Wednesday, April 23, 2014

A blissful day at Mount Burdell
Buckeyes along Middle Burdell Fire Road

I timed it right -- I'd never seen Mount Burdell so beautiful. Grass tall but still green, buckeyes in bloom, and wildflowers everywhere.

Back at home, I compared photos from this hike to previous years and was surprised to see that in this drought year, the grass at Burdell is far more lush than it has been in some "normal" rain years. Testament I suppose to the late and proportional amount of rain received in the north bay -- grassland is considerably drier everywhere else in the bay area.

In most parts of the preserve the grass is now towering over and obscuring smaller flowers. I didn't see some favorites from the past: no owl's clover, tidytips, nor creamcups. Broad leaf filaree was the dominant bloom, but poppies are coming on strong. Royal larkspur, Chinese houses, iris, buttercups, and even a few milkmaids were blooming in shaded spots. Next month might bring a new wave of beauties, including clarkias and mariposa lilies.

This was the first time I hiked at Burdell with a fitness tracker app on my iPhone. I now know Old Quarry Trail has some stretches that are at 25-27% grade! Old Quarry is a weird little trail, very unusual in our contemporary world of well-designed paths. It's old and straight and covered with ball-bearing-like stones and rocks and so crazy steep. I love it and I hope it never gets mothballed.

http://bahiker.com/northbayhikes/burdell.html
more photos: https://www.facebook.com/pages/Bay-Area-Hiker/138877479476343

Monday, April 21, 2014

60 Hikes in 60 Miles in 60 Weeks: Week Thirty-four
Joseph D. Grant County Park

Up on the ridge at Grant, on Canada de Pala Trail

What it's like:
I think of this hike as a table -- straight up, across, then straight down. It's not really super steep, but you do need to be in decent physical shape to tackle this 7.4 mile loop on the high slopes of Mount Hamilton, east of San Jose.

Why now:
Although a bit of rain is expected this week, the end of April usually spells the end of green grass in the bay area. Get hiking at Grant while the hills are still verdant; look for big patches of California poppy, blue-eyed grass, lupines, and many more wildflowers.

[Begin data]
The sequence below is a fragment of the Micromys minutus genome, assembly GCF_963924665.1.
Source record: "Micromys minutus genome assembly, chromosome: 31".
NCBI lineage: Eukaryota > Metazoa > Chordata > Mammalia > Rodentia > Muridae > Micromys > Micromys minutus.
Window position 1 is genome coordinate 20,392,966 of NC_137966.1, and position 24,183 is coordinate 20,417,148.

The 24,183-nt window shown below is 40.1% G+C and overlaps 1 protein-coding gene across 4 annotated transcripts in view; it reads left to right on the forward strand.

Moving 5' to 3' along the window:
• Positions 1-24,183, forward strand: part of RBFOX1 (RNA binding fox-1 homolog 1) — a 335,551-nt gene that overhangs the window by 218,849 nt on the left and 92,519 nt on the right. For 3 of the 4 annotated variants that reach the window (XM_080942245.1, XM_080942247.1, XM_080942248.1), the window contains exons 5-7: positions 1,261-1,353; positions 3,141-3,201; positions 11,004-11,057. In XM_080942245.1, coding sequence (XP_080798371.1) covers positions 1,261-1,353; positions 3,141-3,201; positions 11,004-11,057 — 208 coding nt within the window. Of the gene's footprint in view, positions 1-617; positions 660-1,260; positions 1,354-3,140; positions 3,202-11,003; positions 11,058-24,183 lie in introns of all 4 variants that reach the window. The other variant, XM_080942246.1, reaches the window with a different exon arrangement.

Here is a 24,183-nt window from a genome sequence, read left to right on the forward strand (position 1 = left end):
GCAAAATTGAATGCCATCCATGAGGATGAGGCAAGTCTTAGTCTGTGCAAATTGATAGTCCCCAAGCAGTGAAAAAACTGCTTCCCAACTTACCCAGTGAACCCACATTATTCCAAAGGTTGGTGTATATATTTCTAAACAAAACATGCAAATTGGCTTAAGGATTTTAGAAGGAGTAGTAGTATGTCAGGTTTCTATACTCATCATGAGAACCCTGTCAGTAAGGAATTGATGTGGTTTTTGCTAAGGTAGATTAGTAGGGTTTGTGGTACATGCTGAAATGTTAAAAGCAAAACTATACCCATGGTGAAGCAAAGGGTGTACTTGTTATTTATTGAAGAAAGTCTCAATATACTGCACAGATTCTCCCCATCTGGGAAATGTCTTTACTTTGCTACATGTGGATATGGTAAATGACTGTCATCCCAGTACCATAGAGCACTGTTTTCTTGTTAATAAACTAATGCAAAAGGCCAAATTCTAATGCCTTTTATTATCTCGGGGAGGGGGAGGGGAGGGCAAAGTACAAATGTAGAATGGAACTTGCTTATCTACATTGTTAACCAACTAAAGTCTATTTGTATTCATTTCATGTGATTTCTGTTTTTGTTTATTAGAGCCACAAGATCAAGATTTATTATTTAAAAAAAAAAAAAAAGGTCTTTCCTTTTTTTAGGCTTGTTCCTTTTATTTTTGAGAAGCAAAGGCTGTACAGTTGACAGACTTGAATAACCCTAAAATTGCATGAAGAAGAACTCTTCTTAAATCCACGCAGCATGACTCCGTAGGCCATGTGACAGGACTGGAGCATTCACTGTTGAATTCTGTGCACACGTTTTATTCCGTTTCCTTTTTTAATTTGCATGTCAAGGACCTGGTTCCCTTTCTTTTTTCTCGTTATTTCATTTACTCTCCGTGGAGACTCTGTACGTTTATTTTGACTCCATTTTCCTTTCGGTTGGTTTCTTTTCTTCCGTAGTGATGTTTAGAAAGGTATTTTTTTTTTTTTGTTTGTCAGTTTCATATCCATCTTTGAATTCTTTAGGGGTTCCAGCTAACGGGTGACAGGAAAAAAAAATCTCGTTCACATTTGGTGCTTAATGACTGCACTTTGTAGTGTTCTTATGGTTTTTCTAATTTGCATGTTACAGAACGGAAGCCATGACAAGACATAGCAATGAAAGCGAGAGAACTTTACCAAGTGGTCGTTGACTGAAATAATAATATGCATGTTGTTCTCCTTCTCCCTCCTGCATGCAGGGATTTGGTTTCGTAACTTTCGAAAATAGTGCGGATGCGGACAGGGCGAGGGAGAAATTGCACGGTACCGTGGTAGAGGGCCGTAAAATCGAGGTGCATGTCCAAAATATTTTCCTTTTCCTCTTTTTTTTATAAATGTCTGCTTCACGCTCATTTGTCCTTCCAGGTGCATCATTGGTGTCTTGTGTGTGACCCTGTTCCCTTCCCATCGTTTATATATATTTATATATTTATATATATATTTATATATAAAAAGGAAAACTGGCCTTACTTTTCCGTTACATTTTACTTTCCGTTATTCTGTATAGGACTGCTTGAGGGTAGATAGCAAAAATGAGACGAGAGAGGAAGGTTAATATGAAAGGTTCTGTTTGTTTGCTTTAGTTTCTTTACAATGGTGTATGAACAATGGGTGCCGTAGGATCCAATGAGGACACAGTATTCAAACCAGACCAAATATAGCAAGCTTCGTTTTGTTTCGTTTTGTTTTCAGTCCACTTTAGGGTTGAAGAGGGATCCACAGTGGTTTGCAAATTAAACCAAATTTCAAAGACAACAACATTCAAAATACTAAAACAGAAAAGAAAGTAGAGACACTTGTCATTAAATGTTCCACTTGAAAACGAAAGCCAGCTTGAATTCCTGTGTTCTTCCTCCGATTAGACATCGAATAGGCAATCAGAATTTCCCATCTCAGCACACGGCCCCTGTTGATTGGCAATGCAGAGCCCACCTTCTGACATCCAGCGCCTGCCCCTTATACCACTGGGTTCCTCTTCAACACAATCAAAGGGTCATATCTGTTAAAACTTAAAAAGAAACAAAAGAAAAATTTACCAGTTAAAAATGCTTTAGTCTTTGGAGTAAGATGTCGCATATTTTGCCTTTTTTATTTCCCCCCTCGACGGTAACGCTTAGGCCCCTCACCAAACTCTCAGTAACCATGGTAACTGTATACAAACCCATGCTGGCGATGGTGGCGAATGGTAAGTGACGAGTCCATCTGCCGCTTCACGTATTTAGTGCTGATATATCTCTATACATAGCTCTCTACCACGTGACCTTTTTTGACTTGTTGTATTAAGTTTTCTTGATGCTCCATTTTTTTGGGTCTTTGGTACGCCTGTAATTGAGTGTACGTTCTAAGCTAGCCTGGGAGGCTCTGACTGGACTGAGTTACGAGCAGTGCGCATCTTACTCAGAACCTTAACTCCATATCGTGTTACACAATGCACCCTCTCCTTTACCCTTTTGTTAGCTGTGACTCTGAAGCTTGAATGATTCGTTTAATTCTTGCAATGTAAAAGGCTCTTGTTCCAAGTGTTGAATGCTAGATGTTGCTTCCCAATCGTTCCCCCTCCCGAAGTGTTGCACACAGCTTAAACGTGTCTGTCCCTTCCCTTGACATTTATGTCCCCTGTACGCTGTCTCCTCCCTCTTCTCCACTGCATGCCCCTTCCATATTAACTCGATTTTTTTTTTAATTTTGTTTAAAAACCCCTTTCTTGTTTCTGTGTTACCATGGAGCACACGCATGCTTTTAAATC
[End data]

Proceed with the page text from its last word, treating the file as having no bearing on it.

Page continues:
If you can't make it this week:
My cut-off date for Grant is mid-May. As the bay area temperatures soar this grassland bakes to a crisp and the park's cows make the trails very dusty. Grant is lovely in late winter, when the big old valley oaks stand leafless above tidy fresh green grass.

Insider tip:
If you are capable of stretching this hike a bit, instead of returning to the trailhead via Yerba Buena, continue across Mount Hamilton Road on Canada de Pala Trail, then take Hotel Trail back to the trailhead.

Grant is hike number 43 in 60 Hikes in 60 Miles: San Francisco (third edition)Read about this hike on BAHiker.

Alternate choice:
Happy birthday John Muir! The naturalist and conservationist spent more than 30 years at his ranch outside Martinez. On this his birthday week hike 2.3 miles at Mount Wanda on trails Muir strolled with his daughters, where colorful flowers bloom in grassland beneath graceful oaks.

Post your comments and experiences here or on the BAHiker Facebook page.

Tuesday, April 15, 2014

New hikes


Here are the three latest:

















Stanford Dish


















Crockett Hills


More new hikes soon!

Monday, April 14, 2014

60 Hikes in 60 Miles in 60 Weeks: Week Thirty-three
Las Trampas Regional Wilderness

Rocky Ridge in spring

What it's like:
4.6 mile loop up and along a rolling rock-studded grassy ridge west of Danville.

Why now:
Las Trampas sings in spring -- lovely flowers and not too hot.

If you can't make it this week:
Too hot in summer, but autumn is pleasant. Avoid during the wettest months because trails get mucked up by the cows.

Insider tip:
Bollinger Creek divides Las Trampas into two different plant communities. If you prefer chaparral to grassland, explore the eastern part of the wilderness, on trails up and down Las Trampas Ridge.

Las Trampas is hike number 25 in 60 Hikes in 60 Miles: San Francisco (third edition)Read about this hike on BAHiker.

Alternate choice:
Crane Creek is a tiny oasis on the eastern outskirts of Rohnert Park. Lose yourself in a landscape of grassland, graceful oaks, and a burbling stream, on this easy 1.1 mile hike.

Post your comments and experiences here or on the BAHiker Facebook page.

Monday, April 7, 2014